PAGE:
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Stocks slump, extending decline from last week

Published on NewsOK Modified: April 7, 2014 at 4:37 pm •  Published: April 7, 2014
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NEW YORK (AP) — For investors, a volatile stock market passed a worrisome milestone on Monday.

The market logged its longest losing streak in two months, and extended a sell-off that began last week.

After biotechnology and internet stocks pulled the market lower on Friday, it was companies that sell non-essential goods and services that dragged on the market to start the week. Concerns about earnings and sales drove declines. CarMax slumped after the used car dealer reported lower net income, and Mattel dropped on concerns about demand for big-name toys.

Stocks have been volatile this year after surging in 2013. Investors now appear to question whether their lofty prices will be justified by what's expected to be slower growth in first-quarter earnings.

"The markets are struggling to choose a direction," said Joe Tanious, a global market strategist for JPMorgan Funds. "I suspect that this choppiness in the markets is something we are going to be seeing for some time to come."

The Standard & Poor's 500 index fell 20.05 points, or 1.1 percent, to 1,845.04. It has fallen for three straight days, the longest losing span since late January, and has shed 2.4 percent since its all-time high of 1,890.89 on April 2.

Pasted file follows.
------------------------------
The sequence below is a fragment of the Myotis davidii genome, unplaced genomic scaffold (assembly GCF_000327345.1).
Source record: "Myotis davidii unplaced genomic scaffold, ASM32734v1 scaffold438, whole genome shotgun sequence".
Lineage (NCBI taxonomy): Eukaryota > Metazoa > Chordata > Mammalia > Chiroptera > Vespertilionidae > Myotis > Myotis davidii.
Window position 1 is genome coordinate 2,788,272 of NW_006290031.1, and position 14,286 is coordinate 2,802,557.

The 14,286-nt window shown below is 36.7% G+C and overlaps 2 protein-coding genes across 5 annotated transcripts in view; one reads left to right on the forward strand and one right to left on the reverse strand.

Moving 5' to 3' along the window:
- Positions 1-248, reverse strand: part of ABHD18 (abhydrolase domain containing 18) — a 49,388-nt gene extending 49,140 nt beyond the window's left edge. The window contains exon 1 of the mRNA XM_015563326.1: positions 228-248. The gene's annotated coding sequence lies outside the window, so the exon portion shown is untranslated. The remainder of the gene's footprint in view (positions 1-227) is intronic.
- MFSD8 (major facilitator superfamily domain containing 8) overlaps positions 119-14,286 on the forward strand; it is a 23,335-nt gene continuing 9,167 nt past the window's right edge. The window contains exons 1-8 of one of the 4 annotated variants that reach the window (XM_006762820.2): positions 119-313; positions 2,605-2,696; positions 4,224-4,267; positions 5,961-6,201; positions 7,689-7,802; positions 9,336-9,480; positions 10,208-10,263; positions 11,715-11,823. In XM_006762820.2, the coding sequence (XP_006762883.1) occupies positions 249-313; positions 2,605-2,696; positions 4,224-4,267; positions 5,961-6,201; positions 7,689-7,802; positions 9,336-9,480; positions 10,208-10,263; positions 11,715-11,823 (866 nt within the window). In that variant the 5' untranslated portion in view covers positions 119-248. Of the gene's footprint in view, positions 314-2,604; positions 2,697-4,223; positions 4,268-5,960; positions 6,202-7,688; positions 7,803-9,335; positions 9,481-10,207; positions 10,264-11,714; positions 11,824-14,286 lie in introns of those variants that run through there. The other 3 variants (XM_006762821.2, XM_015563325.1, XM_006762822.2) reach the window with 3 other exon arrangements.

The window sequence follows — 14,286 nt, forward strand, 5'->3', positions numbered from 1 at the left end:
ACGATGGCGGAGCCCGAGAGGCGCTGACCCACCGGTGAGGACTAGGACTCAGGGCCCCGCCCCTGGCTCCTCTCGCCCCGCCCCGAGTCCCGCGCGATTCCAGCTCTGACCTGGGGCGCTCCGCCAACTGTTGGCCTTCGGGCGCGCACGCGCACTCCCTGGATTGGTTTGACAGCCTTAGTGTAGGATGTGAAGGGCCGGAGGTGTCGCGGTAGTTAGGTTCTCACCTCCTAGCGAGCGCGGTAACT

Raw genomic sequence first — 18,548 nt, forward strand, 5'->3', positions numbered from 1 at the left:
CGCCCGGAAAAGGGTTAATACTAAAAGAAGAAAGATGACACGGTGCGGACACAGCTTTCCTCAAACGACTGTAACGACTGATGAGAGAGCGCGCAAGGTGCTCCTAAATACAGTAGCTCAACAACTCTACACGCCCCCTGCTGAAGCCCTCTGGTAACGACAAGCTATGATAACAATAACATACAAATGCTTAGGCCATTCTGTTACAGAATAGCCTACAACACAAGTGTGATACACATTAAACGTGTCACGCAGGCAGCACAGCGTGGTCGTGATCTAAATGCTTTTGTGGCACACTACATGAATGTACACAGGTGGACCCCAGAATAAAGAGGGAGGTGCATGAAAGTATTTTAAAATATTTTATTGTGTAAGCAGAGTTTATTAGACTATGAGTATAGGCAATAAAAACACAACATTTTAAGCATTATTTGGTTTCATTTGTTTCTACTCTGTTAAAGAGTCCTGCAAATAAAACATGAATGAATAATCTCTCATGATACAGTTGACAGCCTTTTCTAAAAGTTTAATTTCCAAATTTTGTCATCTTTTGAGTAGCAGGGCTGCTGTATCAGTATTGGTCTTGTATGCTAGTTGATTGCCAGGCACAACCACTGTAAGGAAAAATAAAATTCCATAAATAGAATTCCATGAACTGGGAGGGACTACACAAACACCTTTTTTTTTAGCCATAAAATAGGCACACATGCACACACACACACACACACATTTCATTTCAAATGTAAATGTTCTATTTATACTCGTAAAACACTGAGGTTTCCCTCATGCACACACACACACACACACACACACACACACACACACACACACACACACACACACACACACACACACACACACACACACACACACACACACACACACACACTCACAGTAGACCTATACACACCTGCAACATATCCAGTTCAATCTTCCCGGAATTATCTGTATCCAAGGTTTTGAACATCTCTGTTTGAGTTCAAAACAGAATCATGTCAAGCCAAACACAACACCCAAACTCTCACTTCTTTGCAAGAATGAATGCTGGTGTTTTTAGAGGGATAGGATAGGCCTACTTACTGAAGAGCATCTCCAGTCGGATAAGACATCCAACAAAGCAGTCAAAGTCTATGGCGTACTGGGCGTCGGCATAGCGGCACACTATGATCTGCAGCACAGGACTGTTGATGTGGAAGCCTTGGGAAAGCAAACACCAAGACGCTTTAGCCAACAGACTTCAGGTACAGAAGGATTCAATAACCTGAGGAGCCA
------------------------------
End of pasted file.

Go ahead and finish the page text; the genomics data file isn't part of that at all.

The Dow Jones industrial average dropped 166.84 points, or 1.02 percent, to 16,245.87 Monday. The Nasdaq composite had the biggest decline, falling 47.97 points, or 1.2 percent, to 4,079.75.

There were signs of stability in the market. Technology and biotechnology stocks, which were pummeled by investors at the end of last week, were mixed on Monday.

Facebook edged up 20 cents, or 0.4 percent, to $56.95 on Monday after it dropped 4.6 percent Friday.

Netflix, which also slumped last week, gained 69 cents, or 0.2 percent, to $338.

Consumer discretionary stocks — companies that sell goods and services that are not necessities for shoppers — saw the biggest decline among the S&P 500's 10 sectors.

CarMax slipped $1.88, or 4.1 percent, to $43.68 after the company said late Friday that its fourth-quarter earnings fell. Net income declined as the effects of an accounting correction offset higher demand for its vehicles. The company's revenue also missed Wall Street expectations.

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